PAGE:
Epidemiologists told NBC 7 on Thursday that vaccines will play a pivotal role in fighting the new Brazilian strain that was recently detected in San Diego, as well as the pandemic itself.
So far, there have only been two confirmed cases of the P.1 variant in San Diego County -- a fact that officials announced Wednesday -- but UC San Diego's chief of infectious disease and global public health is still concerned.
Helping in the fight: Starting next week, Californians who are 50 and older will be eligible for vaccines starting April 1. Then, by April 15, eligibility expands to those 16 and older.
“The more vaccine we have out there in the public, the less likely that variant can get through our population. And the less likely it is to evolve," Dr. Davey Smith told NBC 7. "What we see in the lab, at least, is not that the vaccines don't completely work, they just don’t work as well as they did for the original strain."
Reinfections and breakthrough cases, when a vaccinated person contracts the virus, have been reported as well.
Scientists have it all under a microscope, figuring out just how resistant the Brazilian strain is to the three available vaccines, but real-world studies take time.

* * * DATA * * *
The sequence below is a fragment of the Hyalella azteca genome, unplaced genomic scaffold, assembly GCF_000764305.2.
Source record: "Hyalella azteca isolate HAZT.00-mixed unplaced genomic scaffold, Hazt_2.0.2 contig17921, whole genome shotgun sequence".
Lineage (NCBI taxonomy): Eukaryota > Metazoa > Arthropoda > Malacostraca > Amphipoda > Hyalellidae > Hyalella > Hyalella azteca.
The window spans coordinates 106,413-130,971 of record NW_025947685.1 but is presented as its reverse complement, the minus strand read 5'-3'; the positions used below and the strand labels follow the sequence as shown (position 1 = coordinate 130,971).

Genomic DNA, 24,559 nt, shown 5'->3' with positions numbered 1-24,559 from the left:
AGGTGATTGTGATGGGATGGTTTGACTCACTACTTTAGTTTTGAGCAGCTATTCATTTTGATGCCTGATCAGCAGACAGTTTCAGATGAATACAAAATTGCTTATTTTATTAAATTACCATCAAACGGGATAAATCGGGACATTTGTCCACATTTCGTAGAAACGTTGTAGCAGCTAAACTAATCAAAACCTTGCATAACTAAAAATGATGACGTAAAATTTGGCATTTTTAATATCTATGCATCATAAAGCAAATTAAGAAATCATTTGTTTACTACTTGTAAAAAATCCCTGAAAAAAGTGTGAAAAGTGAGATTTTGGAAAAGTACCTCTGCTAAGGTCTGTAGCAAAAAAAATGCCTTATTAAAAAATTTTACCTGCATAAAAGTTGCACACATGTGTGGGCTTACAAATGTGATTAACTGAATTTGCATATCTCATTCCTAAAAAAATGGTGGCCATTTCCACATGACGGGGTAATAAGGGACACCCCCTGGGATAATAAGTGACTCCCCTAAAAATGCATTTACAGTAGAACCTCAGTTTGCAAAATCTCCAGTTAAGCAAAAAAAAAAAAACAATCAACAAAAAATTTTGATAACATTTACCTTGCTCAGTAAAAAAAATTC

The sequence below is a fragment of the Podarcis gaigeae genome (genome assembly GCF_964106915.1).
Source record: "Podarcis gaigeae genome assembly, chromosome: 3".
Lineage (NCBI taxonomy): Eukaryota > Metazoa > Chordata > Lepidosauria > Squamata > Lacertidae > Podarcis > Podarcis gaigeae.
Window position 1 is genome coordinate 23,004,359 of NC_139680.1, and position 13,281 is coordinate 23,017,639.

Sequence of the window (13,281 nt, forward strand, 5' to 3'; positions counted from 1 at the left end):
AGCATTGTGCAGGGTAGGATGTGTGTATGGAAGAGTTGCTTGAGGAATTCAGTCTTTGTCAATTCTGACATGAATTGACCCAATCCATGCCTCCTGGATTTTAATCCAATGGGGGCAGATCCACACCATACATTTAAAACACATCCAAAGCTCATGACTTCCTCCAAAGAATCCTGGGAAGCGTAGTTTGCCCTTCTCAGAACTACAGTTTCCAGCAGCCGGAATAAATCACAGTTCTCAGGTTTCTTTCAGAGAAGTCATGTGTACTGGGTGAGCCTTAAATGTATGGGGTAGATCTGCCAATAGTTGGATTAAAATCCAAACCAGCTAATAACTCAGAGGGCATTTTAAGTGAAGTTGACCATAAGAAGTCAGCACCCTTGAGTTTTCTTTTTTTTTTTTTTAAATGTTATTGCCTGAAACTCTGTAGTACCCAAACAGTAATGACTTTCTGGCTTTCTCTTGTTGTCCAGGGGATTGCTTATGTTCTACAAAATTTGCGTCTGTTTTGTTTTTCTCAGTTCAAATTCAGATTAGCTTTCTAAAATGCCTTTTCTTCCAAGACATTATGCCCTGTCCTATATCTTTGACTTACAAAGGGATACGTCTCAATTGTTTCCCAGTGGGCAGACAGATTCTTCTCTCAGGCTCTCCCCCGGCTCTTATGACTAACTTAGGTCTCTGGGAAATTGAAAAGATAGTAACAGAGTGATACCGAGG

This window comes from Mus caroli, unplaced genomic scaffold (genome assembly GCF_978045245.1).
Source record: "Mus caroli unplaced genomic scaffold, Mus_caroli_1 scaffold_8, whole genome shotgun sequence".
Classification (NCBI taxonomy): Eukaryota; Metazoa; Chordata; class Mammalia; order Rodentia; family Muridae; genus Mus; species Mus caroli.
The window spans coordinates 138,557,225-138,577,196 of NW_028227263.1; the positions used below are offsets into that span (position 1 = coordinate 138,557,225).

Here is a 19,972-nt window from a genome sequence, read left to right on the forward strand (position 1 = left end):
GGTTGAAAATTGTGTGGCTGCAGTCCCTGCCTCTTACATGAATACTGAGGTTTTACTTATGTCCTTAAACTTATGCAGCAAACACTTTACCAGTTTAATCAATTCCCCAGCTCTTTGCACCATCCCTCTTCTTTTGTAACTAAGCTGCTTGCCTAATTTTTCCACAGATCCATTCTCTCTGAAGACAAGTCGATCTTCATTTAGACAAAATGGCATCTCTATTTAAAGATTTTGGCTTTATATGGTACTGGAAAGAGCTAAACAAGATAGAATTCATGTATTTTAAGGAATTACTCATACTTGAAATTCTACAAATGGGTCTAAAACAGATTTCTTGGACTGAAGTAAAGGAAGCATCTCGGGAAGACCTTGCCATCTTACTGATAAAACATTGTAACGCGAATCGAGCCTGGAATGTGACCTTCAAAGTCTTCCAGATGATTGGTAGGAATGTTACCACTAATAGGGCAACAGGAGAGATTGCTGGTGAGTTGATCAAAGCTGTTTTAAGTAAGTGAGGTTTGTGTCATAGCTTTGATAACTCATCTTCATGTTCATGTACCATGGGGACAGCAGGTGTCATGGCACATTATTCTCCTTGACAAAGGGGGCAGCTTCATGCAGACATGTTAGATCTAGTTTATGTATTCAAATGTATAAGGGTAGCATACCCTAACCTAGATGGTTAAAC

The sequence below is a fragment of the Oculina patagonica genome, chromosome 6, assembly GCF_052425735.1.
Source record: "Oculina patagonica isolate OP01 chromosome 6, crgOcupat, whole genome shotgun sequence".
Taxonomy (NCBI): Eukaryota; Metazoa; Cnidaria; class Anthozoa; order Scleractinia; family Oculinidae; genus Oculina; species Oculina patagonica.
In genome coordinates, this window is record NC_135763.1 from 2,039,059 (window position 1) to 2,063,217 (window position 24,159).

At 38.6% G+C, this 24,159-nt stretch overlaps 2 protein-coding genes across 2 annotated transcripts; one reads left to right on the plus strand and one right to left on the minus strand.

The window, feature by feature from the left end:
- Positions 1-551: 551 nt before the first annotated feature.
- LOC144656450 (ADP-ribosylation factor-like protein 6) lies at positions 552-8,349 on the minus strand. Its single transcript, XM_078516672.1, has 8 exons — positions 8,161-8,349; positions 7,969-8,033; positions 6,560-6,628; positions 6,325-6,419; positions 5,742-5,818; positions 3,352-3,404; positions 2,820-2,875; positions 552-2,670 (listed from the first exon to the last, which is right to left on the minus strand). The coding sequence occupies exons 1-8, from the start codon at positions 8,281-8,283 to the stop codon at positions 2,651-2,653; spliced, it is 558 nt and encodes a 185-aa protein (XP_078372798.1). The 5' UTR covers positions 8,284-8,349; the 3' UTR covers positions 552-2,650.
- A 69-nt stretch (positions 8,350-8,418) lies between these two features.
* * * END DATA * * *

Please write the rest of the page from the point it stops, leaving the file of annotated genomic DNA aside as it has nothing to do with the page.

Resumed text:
At this point, scientists also don’t know how the Brazilian variant affects the rates of hospitalization or deaths. While scientists do their jobs, Smith said so should the public: Getting vaccinated.
Chula Vista resident Cesar Flores is fully vaccinated. He told NBC7 he was one of the first San Diego residents to join the Moderna trials but ended up receiving the placebo.
Flores eventually went on to get the Pfizer vaccine. He said he is also well aware of the variants and believes scientists are working it out.
“Even though these new variants are popping up, I still feel pretty comfortable," said Flores. "So going forward, I think it’ll be even quicker for Moderna, for Pfizer, for Johnson & Johnson to develop vaccines that will be just as effective against these new strains."
The strains, like all viruses, are constantly figuring out how to poke holes through our immune response armor, vaccinated or not.
"The more time that it has replicating in the population, the more chances of these variants are popping up,” Smith said.